The frequency of insomnia, excessive daytime sleepiness (EDS), and probable rapid eye movement sleep behaviour disorder (pRBD) all increase over time in early Parkinson’s disease (PD), with insomnia frequency increasing most rapidly.
Why this matters
Sleep disorders can occur in early PD. However, the association between different sleep disturbances and their longitudinal evolution has not been fully explored.
This 5-year longitudinal study included 218 patients with PD and 102 control participants from the Parkinson’s Progression Markers Initiative (PPMI) database.
Longitudinal progression of three common sleep disturbances (EDS, insomnia, and pRBD) and their interactions in early PD were evaluated.
Funding: None disclosed.
At 5 years:
85 (39.0%) patients with PD reported one type of sleep disturbance: 42 (19%) reported insomnia only, 24 (11.0%) reported pRBD only and 19 (8.7%) reported EDS only.
51 (23.4%) patients reported two types of sleep disturbances: 23 (10.6%) reported insomnia and EDS, 16 (7.3%) reported insomnia and pRBD, and 12 (5.5%) reported pRBD and EDS.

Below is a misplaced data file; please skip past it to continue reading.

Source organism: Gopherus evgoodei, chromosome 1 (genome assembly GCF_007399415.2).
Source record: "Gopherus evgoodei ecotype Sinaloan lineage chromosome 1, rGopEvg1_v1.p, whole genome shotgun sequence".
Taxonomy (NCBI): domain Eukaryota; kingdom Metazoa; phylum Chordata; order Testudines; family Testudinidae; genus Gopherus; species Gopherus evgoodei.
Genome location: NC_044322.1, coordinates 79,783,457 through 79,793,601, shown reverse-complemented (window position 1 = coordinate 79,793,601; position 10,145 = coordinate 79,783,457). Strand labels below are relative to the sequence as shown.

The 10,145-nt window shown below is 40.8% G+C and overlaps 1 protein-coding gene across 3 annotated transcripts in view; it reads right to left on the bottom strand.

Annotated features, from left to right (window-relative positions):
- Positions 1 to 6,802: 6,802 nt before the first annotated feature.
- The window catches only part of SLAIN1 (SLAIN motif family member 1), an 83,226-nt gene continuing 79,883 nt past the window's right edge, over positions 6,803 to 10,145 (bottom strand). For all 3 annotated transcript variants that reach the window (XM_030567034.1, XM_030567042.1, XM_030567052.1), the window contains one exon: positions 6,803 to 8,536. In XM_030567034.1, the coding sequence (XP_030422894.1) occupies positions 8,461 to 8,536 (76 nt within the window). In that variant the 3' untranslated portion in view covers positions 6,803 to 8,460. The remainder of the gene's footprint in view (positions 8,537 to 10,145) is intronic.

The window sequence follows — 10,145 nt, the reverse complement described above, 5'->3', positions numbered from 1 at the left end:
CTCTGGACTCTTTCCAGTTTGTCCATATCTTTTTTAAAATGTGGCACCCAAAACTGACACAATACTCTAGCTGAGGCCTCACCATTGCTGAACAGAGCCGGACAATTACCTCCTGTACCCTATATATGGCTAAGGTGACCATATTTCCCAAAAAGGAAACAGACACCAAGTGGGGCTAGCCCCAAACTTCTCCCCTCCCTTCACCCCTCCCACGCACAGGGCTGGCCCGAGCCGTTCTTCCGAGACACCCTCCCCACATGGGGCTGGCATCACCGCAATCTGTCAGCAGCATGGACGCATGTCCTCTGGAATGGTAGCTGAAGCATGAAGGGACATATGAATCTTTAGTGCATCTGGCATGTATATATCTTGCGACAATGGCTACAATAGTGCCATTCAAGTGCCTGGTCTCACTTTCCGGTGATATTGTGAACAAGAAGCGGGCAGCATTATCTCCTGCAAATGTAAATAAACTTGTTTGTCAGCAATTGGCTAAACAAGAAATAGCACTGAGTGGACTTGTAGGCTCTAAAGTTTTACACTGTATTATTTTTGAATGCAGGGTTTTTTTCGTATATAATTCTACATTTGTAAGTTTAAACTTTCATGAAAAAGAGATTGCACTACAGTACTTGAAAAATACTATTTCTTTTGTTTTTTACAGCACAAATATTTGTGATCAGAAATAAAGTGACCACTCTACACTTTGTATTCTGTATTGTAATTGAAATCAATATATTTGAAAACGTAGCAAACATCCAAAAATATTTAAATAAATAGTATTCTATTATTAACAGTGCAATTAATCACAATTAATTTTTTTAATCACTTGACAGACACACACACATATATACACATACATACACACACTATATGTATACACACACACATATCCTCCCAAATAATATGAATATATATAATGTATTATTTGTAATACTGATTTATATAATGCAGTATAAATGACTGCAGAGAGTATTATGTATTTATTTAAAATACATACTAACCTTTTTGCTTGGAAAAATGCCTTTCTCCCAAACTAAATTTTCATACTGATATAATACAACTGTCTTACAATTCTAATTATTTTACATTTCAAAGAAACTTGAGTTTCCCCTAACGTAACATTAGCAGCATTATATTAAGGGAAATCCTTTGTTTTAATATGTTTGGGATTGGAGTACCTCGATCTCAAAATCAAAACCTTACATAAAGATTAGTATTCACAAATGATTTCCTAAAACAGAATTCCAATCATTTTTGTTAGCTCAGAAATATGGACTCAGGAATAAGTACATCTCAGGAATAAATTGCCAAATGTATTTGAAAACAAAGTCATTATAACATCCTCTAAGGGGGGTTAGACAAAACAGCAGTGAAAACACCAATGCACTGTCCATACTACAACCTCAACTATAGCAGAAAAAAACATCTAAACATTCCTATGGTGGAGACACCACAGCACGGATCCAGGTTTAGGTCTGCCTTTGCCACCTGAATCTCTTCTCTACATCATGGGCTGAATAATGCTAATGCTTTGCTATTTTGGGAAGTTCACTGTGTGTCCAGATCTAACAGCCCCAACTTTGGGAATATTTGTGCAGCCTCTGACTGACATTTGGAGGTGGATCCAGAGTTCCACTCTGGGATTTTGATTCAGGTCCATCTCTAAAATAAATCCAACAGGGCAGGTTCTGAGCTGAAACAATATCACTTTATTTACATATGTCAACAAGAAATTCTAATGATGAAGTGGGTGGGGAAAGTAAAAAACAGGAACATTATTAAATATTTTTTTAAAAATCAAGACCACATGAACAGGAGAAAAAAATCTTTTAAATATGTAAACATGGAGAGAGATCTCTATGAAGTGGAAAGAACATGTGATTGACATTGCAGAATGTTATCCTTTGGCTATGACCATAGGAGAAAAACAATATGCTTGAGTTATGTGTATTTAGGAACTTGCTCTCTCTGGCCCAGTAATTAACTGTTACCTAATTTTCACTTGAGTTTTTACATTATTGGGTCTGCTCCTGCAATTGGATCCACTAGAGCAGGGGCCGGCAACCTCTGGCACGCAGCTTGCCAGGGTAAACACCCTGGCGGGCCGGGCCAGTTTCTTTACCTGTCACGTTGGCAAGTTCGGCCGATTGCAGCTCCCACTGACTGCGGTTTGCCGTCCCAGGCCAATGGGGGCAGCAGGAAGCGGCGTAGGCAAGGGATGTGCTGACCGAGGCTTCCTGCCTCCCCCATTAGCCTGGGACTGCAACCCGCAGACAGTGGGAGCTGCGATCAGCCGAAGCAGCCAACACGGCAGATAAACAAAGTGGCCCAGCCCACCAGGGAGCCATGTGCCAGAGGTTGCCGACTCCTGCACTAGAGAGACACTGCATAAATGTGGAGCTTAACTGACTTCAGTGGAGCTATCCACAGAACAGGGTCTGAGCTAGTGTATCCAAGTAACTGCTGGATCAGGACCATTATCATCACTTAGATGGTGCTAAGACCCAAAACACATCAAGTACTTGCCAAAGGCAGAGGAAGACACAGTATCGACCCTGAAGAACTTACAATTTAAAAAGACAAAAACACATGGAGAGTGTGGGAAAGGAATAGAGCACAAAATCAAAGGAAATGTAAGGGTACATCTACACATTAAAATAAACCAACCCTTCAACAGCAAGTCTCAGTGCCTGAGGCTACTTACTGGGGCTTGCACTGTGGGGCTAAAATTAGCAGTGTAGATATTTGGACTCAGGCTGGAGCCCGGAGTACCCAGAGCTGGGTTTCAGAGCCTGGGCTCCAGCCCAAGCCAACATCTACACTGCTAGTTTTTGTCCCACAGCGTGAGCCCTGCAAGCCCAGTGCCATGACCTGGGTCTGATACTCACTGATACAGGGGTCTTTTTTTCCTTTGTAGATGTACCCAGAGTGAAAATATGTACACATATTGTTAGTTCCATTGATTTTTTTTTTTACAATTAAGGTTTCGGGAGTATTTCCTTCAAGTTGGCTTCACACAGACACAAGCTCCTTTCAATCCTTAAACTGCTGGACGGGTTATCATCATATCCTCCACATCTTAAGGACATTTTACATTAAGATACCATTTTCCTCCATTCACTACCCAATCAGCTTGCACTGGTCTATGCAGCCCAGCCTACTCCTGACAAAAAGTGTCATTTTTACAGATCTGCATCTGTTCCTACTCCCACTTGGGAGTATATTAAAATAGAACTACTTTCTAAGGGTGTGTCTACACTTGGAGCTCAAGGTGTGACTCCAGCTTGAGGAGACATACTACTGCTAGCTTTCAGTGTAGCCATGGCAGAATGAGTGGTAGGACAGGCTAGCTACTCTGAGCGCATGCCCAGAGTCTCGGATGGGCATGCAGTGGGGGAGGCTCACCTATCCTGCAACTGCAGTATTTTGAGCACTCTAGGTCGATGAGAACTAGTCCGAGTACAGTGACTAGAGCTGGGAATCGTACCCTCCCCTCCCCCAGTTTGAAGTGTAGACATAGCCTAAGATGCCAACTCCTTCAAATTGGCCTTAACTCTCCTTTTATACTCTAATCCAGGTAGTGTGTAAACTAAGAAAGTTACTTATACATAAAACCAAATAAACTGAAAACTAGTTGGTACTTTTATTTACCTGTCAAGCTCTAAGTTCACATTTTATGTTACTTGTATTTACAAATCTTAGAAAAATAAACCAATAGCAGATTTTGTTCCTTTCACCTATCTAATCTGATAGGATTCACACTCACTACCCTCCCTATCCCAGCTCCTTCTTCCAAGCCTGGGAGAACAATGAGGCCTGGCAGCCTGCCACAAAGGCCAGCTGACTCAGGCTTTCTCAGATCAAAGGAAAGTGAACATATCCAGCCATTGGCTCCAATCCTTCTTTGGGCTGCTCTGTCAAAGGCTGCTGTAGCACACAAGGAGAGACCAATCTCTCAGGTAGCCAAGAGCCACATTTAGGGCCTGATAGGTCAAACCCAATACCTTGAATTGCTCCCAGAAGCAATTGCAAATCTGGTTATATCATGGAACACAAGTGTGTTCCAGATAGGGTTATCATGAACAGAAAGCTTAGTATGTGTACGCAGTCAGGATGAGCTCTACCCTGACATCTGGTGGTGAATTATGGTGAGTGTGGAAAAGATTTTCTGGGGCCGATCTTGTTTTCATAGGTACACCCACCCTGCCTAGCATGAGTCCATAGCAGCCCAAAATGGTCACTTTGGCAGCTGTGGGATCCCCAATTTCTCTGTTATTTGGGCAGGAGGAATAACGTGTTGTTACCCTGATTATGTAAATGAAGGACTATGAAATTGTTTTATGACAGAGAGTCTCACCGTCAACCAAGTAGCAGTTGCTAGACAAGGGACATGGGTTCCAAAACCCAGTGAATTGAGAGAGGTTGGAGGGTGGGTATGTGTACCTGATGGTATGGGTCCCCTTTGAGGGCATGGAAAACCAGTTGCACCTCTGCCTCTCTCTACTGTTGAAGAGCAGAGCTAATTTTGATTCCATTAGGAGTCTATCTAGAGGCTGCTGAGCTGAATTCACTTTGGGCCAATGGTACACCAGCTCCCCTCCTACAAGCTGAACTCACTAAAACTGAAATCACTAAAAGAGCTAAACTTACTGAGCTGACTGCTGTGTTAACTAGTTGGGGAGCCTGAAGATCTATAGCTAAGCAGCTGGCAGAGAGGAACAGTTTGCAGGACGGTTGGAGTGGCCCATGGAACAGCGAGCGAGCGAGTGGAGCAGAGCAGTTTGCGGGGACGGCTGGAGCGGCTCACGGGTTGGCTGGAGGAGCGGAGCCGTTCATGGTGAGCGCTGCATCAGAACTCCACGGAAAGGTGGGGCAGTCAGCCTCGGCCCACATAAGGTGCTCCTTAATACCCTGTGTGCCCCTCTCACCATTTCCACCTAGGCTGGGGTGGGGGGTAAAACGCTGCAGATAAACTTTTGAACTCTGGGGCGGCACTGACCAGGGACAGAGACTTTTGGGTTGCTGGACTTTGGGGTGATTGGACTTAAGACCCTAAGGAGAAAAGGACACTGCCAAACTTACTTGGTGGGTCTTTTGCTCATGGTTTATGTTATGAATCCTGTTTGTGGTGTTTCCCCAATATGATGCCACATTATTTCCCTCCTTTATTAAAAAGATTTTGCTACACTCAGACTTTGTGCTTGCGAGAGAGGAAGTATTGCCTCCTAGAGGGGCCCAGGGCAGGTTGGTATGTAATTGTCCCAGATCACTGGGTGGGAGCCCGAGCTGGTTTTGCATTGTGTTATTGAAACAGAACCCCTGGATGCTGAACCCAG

16 (7.3%) reported all three types of sleep disturbances.
Patients using sleep medications increased from 16 (7.3%) at baseline to 41 (18.8%) after 5 years.
At 5-year follow-up, the largest increase in frequency was observed in insomnia (44.5%), followed by EDS (32.1%) and pRBD (31.2%).
Insomnia was the most common sleep problem reported at any time during the 5-year follow-up, followed by pRBD and EDS.
In contrast, the frequency of sleep disturbances in control participants remained stable over the 5-year follow-up.
Real frequency of sleep symptoms and other undiagnosed primary sleep disorders could be underestimated in the absence of polysomnography.
This clinical summary first appeared on Univadis, part of the Medscape Professional Network.
Cite this: Progression of Sleep Disturbances in Early Parkinson’s Disease - Medscape - Aug 21, 2020.